Apr. 24, 2005 BIRMINGHAM, AL — In a 12-hour, dual-stage surgery known to be performed at only two other centers in the U.S., doctors at the University of Alabama at Birmingham (UAB) on Tuesday returned a patient's own insulin-producing cells to him after surgically removing his pancreas to eliminate constant, severe pain from chronic pancreatitis.
The patient, Leonard Stewart, 47, of Panama City, Fla., remained anesthetized in the operating room at UAB Hospital through removal of his entire pancreas and the hours-long wait for the pancreatic islet cells to be processed in a specialized UAB laboratory. The cells were then returned to the operating room and infused into the patient's liver, where they have begun to produce insulin.
Few hospitals have the technologically sophisticated facilities necessary to isolate and purify the pancreatic islet cells either from a cadaver donor for transplantation or, as in this case, for infusion back into the same patient.
The removal of the entire pancreas is an accepted, although radical last-resort, surgery to give relief from pain, usually from inflammation of pancreatitis. In the past, such surgery might eliminate the pain but would leave the patient with severe, poorly-controlled diabetes, since the insulin-producing islets of Langerhans would necessarily be discarded along with the rest of the organ. Patients without functioning islet cells have to take insulin for life. Retrieving and relocating the natural insulin-producing cells from the pancreas saves patients from the complications of severe, poorly-controlled diabetes. Loss of the other major function of the pancreas, production of digestive enzymes, is dealt with by taking the enzymes as a dietary supplement.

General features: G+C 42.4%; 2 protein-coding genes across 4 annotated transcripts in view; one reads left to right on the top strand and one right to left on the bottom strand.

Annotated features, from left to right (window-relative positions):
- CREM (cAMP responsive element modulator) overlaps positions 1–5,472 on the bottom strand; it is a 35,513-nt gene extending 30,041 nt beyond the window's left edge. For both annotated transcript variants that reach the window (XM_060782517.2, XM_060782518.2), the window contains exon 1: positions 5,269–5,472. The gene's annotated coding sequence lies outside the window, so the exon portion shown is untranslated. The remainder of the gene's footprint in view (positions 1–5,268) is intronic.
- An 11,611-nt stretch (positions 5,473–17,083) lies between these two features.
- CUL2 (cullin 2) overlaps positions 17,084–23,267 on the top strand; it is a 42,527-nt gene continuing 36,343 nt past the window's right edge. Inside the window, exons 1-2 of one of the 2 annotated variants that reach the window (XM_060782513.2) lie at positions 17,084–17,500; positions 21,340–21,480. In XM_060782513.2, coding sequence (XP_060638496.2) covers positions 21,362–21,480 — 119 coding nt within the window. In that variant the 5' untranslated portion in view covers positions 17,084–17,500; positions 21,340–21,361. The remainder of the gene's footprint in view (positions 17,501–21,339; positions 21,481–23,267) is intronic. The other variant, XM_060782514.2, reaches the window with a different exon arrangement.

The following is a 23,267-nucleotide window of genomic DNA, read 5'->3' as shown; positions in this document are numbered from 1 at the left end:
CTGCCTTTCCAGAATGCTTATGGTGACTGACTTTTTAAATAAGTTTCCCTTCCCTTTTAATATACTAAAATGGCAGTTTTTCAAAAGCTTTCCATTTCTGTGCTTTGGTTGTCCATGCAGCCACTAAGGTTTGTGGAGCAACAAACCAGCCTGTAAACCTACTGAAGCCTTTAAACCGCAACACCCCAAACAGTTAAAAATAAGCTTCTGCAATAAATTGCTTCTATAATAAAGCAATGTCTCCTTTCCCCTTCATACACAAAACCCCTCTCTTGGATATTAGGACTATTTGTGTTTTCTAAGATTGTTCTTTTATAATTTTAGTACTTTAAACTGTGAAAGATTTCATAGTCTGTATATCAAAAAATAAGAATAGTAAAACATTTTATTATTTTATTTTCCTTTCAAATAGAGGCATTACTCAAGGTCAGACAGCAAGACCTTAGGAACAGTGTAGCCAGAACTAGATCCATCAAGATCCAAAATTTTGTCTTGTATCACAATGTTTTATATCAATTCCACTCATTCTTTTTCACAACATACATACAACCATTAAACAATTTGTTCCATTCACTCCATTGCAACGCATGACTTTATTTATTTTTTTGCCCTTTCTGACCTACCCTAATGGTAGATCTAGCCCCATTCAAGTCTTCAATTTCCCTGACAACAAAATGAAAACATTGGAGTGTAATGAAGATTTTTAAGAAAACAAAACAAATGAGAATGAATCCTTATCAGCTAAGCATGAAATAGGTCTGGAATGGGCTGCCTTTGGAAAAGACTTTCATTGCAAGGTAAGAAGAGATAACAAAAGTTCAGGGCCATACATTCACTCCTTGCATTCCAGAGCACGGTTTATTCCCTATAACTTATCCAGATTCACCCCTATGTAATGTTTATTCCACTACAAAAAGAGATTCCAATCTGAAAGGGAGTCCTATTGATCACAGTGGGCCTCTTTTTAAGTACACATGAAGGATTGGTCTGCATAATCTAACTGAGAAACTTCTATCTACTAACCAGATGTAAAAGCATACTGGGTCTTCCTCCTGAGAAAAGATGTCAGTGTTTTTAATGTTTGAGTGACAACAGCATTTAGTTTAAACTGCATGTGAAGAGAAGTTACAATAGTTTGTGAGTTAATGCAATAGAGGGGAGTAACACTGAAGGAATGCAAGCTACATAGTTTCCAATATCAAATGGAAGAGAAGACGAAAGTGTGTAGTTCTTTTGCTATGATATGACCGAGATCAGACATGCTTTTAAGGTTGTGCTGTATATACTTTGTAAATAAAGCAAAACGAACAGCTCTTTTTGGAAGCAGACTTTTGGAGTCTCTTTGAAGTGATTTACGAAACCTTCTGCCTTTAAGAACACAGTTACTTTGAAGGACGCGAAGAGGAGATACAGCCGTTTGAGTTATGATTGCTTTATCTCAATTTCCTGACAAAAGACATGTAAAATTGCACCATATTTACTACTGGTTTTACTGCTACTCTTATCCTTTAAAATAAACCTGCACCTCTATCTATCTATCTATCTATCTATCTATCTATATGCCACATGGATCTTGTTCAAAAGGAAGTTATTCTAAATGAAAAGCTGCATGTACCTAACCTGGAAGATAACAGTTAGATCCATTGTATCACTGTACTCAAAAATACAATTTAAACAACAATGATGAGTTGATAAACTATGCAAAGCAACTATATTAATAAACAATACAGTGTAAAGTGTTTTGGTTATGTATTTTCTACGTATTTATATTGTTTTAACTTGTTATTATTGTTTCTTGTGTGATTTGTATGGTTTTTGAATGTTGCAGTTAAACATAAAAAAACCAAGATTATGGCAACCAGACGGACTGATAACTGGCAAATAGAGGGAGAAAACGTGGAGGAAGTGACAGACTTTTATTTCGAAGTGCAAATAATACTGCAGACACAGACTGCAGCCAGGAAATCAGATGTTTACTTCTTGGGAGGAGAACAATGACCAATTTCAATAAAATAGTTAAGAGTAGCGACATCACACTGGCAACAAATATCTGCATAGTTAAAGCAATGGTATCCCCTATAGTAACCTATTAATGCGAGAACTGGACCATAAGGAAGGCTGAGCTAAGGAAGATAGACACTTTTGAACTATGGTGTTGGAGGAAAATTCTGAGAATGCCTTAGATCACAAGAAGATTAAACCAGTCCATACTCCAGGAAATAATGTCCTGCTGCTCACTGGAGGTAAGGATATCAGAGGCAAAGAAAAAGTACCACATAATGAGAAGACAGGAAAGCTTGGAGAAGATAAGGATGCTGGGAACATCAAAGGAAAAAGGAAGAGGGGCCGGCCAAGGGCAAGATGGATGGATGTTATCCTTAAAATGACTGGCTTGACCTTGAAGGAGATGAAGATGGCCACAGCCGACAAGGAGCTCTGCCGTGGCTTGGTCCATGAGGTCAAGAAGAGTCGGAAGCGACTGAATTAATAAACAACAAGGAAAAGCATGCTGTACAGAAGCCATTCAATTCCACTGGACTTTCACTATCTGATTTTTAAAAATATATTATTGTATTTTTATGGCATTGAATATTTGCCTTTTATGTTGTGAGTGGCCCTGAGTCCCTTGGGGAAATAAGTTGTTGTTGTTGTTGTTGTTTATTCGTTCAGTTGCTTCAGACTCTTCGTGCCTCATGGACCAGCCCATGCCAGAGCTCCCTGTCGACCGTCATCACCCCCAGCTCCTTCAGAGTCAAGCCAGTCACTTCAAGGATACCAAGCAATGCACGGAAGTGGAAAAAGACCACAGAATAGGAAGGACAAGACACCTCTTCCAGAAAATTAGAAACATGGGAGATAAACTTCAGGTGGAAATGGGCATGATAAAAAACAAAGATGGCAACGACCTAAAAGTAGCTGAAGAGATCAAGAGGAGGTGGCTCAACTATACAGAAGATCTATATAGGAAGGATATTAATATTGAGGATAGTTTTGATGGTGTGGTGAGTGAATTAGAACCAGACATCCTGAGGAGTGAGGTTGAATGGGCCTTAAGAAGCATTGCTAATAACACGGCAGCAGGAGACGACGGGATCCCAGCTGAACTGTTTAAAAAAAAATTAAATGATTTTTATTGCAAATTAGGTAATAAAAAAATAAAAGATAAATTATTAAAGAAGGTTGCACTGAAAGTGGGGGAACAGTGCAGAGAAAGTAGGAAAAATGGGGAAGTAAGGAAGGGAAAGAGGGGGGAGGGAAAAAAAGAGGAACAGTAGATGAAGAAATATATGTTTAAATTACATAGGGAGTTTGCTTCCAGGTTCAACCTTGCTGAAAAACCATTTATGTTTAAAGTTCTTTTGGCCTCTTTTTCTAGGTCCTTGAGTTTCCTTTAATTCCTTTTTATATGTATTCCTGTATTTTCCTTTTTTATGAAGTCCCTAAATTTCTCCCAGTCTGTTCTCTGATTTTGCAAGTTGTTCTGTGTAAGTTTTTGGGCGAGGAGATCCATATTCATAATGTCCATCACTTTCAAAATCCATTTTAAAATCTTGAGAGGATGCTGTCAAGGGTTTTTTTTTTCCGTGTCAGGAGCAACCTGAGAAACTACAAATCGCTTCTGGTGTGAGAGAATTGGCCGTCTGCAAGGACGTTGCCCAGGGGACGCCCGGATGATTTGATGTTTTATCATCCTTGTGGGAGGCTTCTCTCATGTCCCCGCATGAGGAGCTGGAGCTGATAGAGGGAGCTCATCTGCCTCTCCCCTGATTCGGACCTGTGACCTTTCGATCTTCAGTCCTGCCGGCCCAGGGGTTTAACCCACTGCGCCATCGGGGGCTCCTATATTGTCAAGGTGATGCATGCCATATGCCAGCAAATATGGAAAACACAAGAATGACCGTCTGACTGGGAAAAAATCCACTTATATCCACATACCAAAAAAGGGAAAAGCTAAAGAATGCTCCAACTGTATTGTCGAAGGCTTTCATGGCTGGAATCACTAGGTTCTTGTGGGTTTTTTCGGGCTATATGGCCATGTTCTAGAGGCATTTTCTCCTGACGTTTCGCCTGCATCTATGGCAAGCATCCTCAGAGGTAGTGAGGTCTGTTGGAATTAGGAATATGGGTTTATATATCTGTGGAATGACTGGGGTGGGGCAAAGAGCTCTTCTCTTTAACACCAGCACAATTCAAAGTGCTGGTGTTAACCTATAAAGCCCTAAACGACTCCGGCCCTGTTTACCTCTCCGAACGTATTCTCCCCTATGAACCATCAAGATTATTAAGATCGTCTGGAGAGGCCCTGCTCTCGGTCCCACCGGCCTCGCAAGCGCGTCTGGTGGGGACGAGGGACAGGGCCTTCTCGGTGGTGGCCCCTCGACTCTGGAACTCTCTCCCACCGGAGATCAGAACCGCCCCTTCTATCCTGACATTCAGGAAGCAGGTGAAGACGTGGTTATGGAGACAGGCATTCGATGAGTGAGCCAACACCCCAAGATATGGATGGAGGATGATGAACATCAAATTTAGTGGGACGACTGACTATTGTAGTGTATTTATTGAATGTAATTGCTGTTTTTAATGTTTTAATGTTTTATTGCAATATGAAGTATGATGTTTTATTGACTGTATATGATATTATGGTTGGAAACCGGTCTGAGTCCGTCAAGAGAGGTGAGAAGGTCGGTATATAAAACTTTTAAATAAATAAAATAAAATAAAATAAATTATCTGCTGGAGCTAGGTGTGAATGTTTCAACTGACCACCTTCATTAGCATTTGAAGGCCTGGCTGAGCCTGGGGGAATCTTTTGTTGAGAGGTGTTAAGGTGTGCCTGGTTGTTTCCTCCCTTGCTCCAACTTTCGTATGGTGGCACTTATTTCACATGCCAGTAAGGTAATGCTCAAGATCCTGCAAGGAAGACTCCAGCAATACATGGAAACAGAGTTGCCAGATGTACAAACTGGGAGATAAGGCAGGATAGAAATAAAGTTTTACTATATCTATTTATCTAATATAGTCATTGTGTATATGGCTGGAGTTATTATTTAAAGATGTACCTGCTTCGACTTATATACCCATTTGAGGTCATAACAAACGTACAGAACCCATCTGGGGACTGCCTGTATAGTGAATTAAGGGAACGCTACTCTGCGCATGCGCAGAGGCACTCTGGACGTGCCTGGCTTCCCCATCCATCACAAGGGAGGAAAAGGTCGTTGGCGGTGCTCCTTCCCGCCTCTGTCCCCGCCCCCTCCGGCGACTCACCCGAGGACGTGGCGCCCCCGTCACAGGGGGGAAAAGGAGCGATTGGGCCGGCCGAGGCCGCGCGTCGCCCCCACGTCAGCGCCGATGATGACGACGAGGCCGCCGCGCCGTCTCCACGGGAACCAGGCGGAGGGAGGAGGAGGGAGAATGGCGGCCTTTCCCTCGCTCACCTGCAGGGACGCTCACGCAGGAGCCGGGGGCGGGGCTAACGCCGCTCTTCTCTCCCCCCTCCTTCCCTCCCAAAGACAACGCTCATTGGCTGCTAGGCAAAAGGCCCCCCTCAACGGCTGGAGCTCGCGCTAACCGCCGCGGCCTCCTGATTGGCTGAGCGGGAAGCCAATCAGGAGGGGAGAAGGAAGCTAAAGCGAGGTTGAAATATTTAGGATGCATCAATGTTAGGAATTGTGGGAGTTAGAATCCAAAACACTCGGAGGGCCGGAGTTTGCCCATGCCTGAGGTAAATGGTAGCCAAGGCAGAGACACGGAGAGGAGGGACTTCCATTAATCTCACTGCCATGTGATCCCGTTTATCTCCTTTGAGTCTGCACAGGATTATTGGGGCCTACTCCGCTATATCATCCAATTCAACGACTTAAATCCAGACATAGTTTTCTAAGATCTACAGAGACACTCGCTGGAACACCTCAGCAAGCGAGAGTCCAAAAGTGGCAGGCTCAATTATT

Leading the complex operation were Drs. Selwyn M. Vickers, Devin E. Eckhoff and Juan L. Contreras. Vickers, who removed the pancreas, directs a clinic for the management of chronic pancreatitis, is chief of gastrointestinal surgery and co-director of the UAB Pancreaticobiliary Center. Eckhoff is director of the division of transplantation, and directs the University's islet cell transplant program, which uses pancreatic cells from brain-dead patients to cure insulin-dependent diabetics. Contreras is co-director of the islet transplant program. The patient was in intensive care at UAB Hospital for two days following the surgery, and will be in the hospital until sometime next week, doctors said.
Stewart's chronic pancreatitis developed four years ago as the result of a congenitally malformed pancreatic duct that closed down following removal of his gallbladder at a Louisiana hospital. Three prior operations and several procedures to place stents in the pancreatic duct failed to provide relief. The pain of chronic pancreatitis is known to be constant and extremely debilitating. Facing a life of suffering from the condition, Stewart chose the alternative of total removal of the pancreas and of autologous islet cell transplantation.
The procedure has been done previously; the first case was 16 years ago at the University of Minnesota, and the patient still survives. Only a few other cases were attempted, and results were not uniformly good, so the procedure fell out of favor until recently, when new advances in cadaveric islet cell transplantation made outcomes more favorable.
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